Insurance claims: The stickers reduced insurance claims of matatus taking part in the program by 1.7 percentage points (a 25 percent reduction) relative to 6.86 percent of the comparison group. Stickers encouraging passengers to take collective action were the most effective, lowering the number of claims by 2.2 percentage points (a 32 percent reduction). Stickers showing car crashes (2.8 percentage points, 40 percent, decrease), injuries (1.6 percentage points, 23 percent, decrease) and supportive images (2.4 percentage points, 27 percent, decrease) were more effective than stickers only reporting text messages. 

Speed: Average moving speed of participating matatus was reduced by 1km/h, compared to the comparison group. There was no significant impact on average maximum speed, but vehicles with certain stickers reported had a significant reduction. Stickers showing images of cars crashes were associated with a 2 km/h reduction in maximum speed, while for stickers showing injured passengers the reduction was of 1.2 km/h.  

Passenger experience: Surveyed passengers reported some kind of reckless driving on 15 percent of trips and about 17 percent of passengers spoke to the driver. Across all groups, a little over half of all passenger complaints were due to trip interruptions such as breakdowns, but 30 percent were about reckless driving. Women and men were equally likely to speak up. Nine percent of those speaking up were young, nearly half were middle aged and the rest were elderly. Overall, the results indicated that speaking up was not uncommon. There was no significant impact of the program on passenger behavior, though this could be due to limitations of the data collected. Reckless driving and passengers’ complaints are difficult to observe independently, as passengers’ complaints are likely to take place if the driver is driving recklessly but not otherwise. Additionally, researchers could not exclude the potential impact of the placebo effect of having neutral stickers.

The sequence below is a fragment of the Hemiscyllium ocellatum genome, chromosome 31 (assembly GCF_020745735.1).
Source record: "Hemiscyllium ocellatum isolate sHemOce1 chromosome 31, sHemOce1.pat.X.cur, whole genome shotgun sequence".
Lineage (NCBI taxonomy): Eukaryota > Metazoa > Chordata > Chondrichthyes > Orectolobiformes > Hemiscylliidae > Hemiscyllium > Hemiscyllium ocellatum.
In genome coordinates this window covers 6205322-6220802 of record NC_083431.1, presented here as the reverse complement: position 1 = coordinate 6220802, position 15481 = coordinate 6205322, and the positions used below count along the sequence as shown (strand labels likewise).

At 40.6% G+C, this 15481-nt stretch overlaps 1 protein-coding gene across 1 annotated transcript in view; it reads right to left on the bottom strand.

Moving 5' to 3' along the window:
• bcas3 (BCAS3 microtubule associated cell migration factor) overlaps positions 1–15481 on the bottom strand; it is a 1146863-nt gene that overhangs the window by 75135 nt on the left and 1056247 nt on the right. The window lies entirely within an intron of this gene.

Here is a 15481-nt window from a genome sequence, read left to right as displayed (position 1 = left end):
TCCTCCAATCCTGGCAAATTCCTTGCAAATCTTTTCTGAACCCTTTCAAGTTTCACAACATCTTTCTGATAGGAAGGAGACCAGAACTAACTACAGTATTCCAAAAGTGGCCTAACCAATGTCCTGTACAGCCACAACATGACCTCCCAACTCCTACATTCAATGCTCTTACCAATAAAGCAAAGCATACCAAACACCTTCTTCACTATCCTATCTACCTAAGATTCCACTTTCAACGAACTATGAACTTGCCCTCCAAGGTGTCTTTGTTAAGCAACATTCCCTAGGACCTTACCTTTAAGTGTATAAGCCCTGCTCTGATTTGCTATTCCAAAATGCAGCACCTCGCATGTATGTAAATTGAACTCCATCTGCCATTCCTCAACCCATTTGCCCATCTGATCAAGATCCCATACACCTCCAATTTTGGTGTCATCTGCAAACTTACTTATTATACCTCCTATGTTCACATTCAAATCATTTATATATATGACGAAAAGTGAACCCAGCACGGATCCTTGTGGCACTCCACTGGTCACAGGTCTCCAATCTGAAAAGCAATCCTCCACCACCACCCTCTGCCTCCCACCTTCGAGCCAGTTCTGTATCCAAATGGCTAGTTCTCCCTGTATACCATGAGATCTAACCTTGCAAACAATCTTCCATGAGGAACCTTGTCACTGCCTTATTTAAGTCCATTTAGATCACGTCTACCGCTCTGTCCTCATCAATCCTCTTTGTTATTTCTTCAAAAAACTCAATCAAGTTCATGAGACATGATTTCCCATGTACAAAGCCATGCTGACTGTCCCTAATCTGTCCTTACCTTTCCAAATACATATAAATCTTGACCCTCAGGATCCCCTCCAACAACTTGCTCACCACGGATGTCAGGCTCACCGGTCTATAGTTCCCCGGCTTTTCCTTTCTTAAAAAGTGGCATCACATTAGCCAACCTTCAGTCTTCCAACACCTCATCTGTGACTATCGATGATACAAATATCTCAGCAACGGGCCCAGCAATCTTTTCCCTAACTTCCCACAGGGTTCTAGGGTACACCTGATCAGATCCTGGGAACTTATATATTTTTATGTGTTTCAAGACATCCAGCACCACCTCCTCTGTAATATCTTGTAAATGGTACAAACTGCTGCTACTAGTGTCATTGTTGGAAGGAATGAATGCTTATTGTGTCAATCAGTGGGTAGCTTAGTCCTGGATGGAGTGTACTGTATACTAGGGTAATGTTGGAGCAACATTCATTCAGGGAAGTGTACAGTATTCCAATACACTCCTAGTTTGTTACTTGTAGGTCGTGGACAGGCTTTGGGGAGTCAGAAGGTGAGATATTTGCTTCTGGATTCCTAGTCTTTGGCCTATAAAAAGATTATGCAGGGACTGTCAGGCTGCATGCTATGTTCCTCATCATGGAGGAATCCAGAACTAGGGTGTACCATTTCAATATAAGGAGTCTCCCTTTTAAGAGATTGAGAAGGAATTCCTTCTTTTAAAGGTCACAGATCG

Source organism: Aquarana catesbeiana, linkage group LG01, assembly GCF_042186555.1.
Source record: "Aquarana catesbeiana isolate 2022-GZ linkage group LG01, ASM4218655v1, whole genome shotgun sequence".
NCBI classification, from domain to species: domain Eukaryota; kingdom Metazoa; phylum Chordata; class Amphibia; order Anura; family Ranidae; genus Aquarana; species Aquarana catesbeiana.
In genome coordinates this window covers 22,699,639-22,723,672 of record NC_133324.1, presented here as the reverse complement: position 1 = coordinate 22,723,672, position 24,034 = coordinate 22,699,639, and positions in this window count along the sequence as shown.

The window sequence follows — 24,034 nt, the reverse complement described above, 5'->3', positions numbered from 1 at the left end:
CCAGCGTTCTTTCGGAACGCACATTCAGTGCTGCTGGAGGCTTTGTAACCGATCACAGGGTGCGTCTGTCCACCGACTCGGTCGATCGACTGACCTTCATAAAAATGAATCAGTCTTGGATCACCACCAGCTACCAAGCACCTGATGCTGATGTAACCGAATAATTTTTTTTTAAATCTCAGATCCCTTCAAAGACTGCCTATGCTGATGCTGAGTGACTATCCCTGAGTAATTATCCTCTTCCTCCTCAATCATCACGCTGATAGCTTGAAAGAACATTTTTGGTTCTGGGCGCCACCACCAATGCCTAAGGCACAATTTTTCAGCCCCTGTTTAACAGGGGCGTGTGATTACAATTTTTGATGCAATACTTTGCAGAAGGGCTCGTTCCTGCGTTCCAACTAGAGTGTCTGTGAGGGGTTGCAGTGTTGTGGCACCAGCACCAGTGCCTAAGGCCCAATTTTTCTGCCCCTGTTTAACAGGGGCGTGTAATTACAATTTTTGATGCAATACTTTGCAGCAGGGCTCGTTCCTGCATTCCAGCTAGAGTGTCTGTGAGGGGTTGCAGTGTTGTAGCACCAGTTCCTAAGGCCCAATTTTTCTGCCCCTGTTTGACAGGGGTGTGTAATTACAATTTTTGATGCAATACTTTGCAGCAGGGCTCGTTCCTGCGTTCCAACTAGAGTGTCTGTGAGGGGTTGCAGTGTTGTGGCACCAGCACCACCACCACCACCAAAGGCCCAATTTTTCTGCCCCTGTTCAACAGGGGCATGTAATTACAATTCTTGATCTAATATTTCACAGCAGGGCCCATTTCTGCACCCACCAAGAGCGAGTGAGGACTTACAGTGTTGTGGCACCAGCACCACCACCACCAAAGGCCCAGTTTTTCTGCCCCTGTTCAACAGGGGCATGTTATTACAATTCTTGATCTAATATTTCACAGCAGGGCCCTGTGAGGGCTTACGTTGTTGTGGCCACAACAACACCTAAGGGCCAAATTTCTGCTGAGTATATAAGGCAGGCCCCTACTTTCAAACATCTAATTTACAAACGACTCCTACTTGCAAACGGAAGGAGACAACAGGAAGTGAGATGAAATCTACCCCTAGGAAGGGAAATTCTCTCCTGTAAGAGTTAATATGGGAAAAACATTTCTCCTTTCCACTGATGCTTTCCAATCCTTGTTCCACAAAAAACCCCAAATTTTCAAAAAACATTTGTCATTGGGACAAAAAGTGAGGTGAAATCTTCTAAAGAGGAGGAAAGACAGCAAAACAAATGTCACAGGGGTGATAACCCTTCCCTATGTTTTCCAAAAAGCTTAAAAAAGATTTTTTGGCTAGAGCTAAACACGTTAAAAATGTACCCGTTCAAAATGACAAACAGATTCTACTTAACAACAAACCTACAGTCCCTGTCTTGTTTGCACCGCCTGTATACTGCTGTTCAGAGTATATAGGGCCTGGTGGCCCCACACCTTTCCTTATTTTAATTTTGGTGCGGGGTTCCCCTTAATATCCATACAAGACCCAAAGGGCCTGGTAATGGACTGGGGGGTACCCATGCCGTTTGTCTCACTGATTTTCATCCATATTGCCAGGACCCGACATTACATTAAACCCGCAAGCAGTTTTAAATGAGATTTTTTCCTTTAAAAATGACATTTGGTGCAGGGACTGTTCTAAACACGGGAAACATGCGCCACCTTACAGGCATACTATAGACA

Road accidents and deaths: Researchers estimated that for the vehicles that took part in the program, there were 140 fewer road accidents per year than predicted and 55 lives were saved annually. 

Altogether these results indicate that the program improved road safety for participating vehicles. Though it is unclear whether there was an impact on drivers’ and passengers’ behavior, the data collected suggests an increased passenger empowerment. The program was also cost-effective: using data on the average age of likely passengers, researchers conservatively estimated the cost-effectiveness of the program as being between US$13 and US$60 per disability-adjusted life-year (DALY) saved. The cost-effectiveness of the more impactful stickers, which reduced claims by 34 percent, was between US$10 and US$45 per DALY saved. The stickers with both text and image showcasing a car crash or passengers speaking up to drivers were the most effective.

Habyarimana, James and William Jack. 2015. "Results of a large-scale randomized Behavior Change Intervention on Road Safety in Kenya." PNAS, 112 (34): E4661-E4670.

Habyarimana, James and William Jack. 2010. "Heckle and Chide: Results of a randomized road safety intervention in Kenya", Elsevier, vol. 95(11), pages 1438-1446.

1.
Global status report on road safety 2018. Geneva: World Health Organization; 2018.
2.
Global status report on road safety 2018. Geneva: World Health Organization; 2018.